Editor's note: On December 14, Governor John Hickenlooper commuted the life sentence of Curtis Brooks and five other individuals convicted of first-degree murder when they were teens or young men. Continue for our previous coverage.
Former Denver District Attorney Mitch Morrissey is blunt when asked about several cases in which Beth McCann, his successor as Denver DA, has resentenced men who were convicted of felony murder and other charges when they were juveniles during the 1990s, resulting in their time behind bars being substantially lessened. In his view, she's breaking the law.
"You can go in for one or two counts of felony murder and resentence them on those," Morrissey says about the sentence-lowering for several inmates, including Leroy Gardenhire III, whom he personally prosecuted, "but not on the entire case. That's where she's acting illegally, and that's where a judge should be stopping that — saying, 'This isn't something I have the jurisdiction to do.'"
Ken Lane, McCann's spokesman, refutes Morrissey's assertions. He emphasizes that "these resentencings, by judicial order after hearings, not DA action, are pursuant to duly enacted state law."
But George Brauchler, 18th Judicial District DA and candidate for Colorado attorney general, is also bothered by the McCann resentencings. "I've never seen a district attorney go back in time and undo verdicts," he says. "That's unprecedented."
This isn't Brauchler's only disagreement with McCann. The two are on opposite sides of a court fight involving a statute that governs juvenile resentencing for felony murder — an offense that holds individuals responsible for a homicide during the commission of a crime (a burglary, a home invasion, etc.) even if he or she didn't pull the trigger or otherwise directly cause it.
In 2012, the U.S. Supreme court declared sentences of life without the possibility of parole (shorthanded as LWOP) for crimes committed by juveniles to be unconstitutional.
This didn't immediately upend Colorado law, since six years earlier, in 2006, the General Assembly nixed the state's LWOP rule as it pertained to juveniles, changing the sentences to life with the possibility of parole after forty calendar years — a decision that affected 48 people by Brauchler's calculations and fifty by McCann's. But in 2016, the state legislature went a step further, creating a new sentencing range of thirty to fifty years with ten years of mandatory parole for juveniles convicted of committing felony murder between 1990 and 2006.
This may not seem like a big change, but even half-century jolts under the measure would likely correspond to fewer years served than the four decades mandated in 2006, since they take into account so-called good time — rewards for trouble-free conduct that commonly reduce sentences by a third. Using this math, fifty years in stir would become 33.5 years, and thirty years could be shortened to twenty.
Enter Curtis Brooks, who became a prison rehabilitation role model after being convicted of felony murder for a homicide in 1995, when he was fifteen. His story is the sort that inspired the 2016 legislation, and Brauchler, too, feels Brooks should have his sentence shortened and has encouraged Governor John Hickenlooper to consider the matter.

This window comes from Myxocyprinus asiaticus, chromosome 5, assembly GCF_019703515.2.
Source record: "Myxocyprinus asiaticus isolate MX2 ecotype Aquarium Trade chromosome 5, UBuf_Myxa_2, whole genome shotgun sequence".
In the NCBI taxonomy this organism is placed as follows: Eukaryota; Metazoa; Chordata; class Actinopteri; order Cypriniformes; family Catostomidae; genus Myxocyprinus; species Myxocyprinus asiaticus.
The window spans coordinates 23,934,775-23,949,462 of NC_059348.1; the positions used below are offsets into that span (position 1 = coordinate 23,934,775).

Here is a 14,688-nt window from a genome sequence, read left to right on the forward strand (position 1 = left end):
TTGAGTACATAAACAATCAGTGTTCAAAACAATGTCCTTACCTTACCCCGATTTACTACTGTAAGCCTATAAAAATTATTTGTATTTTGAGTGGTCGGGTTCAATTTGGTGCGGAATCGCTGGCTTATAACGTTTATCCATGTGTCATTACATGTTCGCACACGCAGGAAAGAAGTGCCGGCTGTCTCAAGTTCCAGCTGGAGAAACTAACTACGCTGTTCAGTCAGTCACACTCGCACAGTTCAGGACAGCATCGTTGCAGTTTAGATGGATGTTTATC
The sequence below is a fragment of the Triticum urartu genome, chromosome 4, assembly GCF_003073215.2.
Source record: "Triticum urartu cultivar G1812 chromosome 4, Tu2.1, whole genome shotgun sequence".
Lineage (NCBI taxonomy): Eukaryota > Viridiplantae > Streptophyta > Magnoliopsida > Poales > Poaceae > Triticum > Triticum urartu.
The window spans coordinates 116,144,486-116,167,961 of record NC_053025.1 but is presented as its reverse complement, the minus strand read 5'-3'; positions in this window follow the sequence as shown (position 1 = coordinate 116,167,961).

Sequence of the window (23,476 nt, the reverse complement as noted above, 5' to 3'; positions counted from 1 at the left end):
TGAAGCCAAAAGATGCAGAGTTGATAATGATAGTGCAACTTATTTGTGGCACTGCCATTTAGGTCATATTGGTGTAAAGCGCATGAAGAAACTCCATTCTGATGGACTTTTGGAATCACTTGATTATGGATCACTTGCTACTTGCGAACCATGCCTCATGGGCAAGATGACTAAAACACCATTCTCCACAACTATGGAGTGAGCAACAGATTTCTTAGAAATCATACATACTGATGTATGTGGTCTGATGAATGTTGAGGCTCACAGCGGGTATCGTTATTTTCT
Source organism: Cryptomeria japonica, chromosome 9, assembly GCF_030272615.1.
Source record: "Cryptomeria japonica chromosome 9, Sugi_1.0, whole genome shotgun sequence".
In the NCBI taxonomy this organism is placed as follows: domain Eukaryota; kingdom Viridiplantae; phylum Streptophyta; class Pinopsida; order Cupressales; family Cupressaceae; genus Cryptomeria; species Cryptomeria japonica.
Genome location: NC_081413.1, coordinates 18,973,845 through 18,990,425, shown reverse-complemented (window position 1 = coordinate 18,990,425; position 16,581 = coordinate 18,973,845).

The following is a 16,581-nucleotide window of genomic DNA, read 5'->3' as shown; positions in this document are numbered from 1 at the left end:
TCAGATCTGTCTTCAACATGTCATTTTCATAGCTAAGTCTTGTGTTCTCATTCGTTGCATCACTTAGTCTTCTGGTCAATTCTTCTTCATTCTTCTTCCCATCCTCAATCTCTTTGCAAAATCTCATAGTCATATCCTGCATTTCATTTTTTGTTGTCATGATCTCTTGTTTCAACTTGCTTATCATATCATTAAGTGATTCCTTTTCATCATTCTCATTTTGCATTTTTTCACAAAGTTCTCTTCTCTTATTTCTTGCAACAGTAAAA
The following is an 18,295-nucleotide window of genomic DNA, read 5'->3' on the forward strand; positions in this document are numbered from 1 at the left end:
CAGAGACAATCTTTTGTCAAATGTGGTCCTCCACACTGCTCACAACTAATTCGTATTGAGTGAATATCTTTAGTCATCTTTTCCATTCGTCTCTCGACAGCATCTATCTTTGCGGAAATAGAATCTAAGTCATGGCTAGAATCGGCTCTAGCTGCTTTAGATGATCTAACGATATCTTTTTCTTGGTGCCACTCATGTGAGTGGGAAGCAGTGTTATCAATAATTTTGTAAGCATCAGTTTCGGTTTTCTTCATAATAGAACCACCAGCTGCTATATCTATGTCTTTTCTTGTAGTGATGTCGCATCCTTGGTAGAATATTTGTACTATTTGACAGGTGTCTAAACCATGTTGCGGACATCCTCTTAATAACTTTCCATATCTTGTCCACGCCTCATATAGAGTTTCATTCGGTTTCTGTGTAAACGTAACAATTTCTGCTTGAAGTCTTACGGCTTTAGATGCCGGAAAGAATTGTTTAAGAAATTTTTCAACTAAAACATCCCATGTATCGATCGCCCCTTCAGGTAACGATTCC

But Brauchler still has problems with the felony murder law, since he feels it applies to a "closed class" — sixteen of the 48-50 people the 2006 legislation covered who had felony murder convictions.
"That makes it 'special legislation,' and there's a prohibition against it in our state constitution," Brauchler argues. "So when Curtis Brooks was about to be resentenced, we filed a motion with the court to say, 'Hey, we think this is unconstitutional,' and guess what: The judge, Judge Samour [that's Carlos Samour, who oversaw the trial of the Aurora theater shooter], agreed with us. Last year, he ruled it was unconstitutional. But then, the day before Brooks was about to be resentenced to life with parole eligibility at forty years, the judge issues another order that says, 'I changed my mind. I do think it's constitutional, and we're going to move forward with sentencing on the thirty-to-fifty-year window.'"
This was objectionable to Brauchler "in two ways," he goes on. "First, we hadn't prepped the victim for the thirty-to-fifty-year sentencing. And this wasn't my only case like this one. Of the three other cases of mine that are potentially eligible for this, one of them is a guy named Alexander Pogosyan, who participated in the shotgun murders of five people — and the idea of that guy being eligible for parole after thirty to fifty years, well, I just couldn't do that. And if the best, smartest judge I've ever been in front of, Judge Samour, can go back and forth on this, I want the Colorado Supreme Court to tell us what the answer is."
In response, Denver DA McCann filed an amicus brief in the case — it's accessible below — in which she argues that the law is constitutional. At first, Brauchler says, he was puzzled by this move: "I've never heard of a district attorney weighing in against another DA's position on a case that's before the state supreme court, especially involving a case that didn't take place in Beth's jurisdiction." But then he noticed a section of the brief in which McCann maintains that "the class is not closed" and posits that "if the statute is interpreted as it should be, the class of sixteen can be expanded."
Here's the brief's example of how that's possible:
For acts committed as a juvenile between 1990 and 2006, Offender A was charged as an adult and convicted of murder on two theories: (1) murder after deliberation; and (2) felony murder. The trial court entered judgment of conviction, either on a generic count of murder (supported by both theories), or a single count of murder after deliberation. The court then sentenced A to life without parole.
Years later, Offender A filed a post-conviction motion, claiming (among other things) that his murder conviction was obtained in violation of the United States Constitution. For any number of plausible reasons, Offender A’s claims had greater force against the after-deliberation count than they did against the felony-murder count. Consequently, when Offender A prevailed (either through litigation or by agreement of the parties), the trial court amended the judgment to reflect a conviction for felony murder.